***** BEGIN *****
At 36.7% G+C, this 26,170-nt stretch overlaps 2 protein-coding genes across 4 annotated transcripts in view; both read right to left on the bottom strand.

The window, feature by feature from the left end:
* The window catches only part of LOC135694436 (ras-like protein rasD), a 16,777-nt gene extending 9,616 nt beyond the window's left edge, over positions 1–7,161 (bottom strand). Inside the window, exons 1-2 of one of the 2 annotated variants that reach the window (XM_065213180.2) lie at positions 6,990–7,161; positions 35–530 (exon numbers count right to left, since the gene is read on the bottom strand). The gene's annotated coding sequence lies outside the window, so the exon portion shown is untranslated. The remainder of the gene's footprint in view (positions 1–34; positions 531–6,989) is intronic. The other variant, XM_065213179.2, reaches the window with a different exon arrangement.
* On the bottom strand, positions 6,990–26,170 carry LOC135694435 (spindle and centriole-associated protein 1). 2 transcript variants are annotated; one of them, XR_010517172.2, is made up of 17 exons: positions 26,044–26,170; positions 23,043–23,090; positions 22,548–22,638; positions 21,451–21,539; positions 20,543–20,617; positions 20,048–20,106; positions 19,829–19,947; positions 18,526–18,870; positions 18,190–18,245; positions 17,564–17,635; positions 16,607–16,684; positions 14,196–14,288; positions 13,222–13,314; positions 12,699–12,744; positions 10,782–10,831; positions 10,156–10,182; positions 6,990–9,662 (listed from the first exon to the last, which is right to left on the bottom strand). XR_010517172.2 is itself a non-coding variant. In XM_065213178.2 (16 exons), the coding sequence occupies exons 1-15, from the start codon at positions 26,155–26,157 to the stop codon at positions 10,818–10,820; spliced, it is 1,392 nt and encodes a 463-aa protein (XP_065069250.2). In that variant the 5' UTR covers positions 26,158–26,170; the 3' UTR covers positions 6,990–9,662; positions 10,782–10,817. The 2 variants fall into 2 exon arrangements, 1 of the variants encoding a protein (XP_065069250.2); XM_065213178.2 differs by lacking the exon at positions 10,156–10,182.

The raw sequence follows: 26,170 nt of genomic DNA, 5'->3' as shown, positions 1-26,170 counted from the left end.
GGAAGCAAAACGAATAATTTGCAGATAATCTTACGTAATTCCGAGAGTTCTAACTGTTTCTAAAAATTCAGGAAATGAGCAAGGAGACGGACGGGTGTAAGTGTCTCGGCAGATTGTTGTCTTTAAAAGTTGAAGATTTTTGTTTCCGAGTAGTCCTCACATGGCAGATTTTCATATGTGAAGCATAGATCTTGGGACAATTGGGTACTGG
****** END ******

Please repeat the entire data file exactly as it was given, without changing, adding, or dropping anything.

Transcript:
At 36.7% G+C, this 26,170-nt stretch overlaps 2 protein-coding genes across 4 annotated transcripts in view; both read right to left on the bottom strand.

The window, feature by feature from the left end:
* The window catches only part of LOC135694436 (ras-like protein rasD), a 16,777-nt gene extending 9,616 nt beyond the window's left edge, over positions 1–7,161 (bottom strand). Inside the window, exons 1-2 of one of the 2 annotated variants that reach the window (XM_065213180.2) lie at positions 6,990–7,161; positions 35–530 (exon numbers count right to left, since the gene is read on the bottom strand). The gene's annotated coding sequence lies outside the window, so the exon portion shown is untranslated. The remainder of the gene's footprint in view (positions 1–34; positions 531–6,989) is intronic. The other variant, XM_065213179.2, reaches the window with a different exon arrangement.
* On the bottom strand, positions 6,990–26,170 carry LOC135694435 (spindle and centriole-associated protein 1). 2 transcript variants are annotated; one of them, XR_010517172.2, is made up of 17 exons: positions 26,044–26,170; positions 23,043–23,090; positions 22,548–22,638; positions 21,451–21,539; positions 20,543–20,617; positions 20,048–20,106; positions 19,829–19,947; positions 18,526–18,870; positions 18,190–18,245; positions 17,564–17,635; positions 16,607–16,684; positions 14,196–14,288; positions 13,222–13,314; positions 12,699–12,744; positions 10,782–10,831; positions 10,156–10,182; positions 6,990–9,662 (listed from the first exon to the last, which is right to left on the bottom strand). XR_010517172.2 is itself a non-coding variant. In XM_065213178.2 (16 exons), the coding sequence occupies exons 1-15, from the start codon at positions 26,155–26,157 to the stop codon at positions 10,818–10,820; spliced, it is 1,392 nt and encodes a 463-aa protein (XP_065069250.2). In that variant the 5' UTR covers positions 26,158–26,170; the 3' UTR covers positions 6,990–9,662; positions 10,782–10,817. The 2 variants fall into 2 exon arrangements, 1 of the variants encoding a protein (XP_065069250.2); XM_065213178.2 differs by lacking the exon at positions 10,156–10,182.

The raw sequence follows: 26,170 nt of genomic DNA, 5'->3' as shown, positions 1-26,170 counted from the left end.
GGAAGCAAAACGAATAATTTGCAGATAATCTTACGTAATTCCGAGAGTTCTAACTGTTTCTAAAAATTCAGGAAATGAGCAAGGAGACGGACGGGTGTAAGTGTCTCGGCAGATTGTTGTCTTTAAAAGTTGAAGATTTTTGTTTCCGAGTAGTCCTCACATGGCAGATTTTCATATGTGAAGCATAGATCTTGGGACAATTGGGTACTGG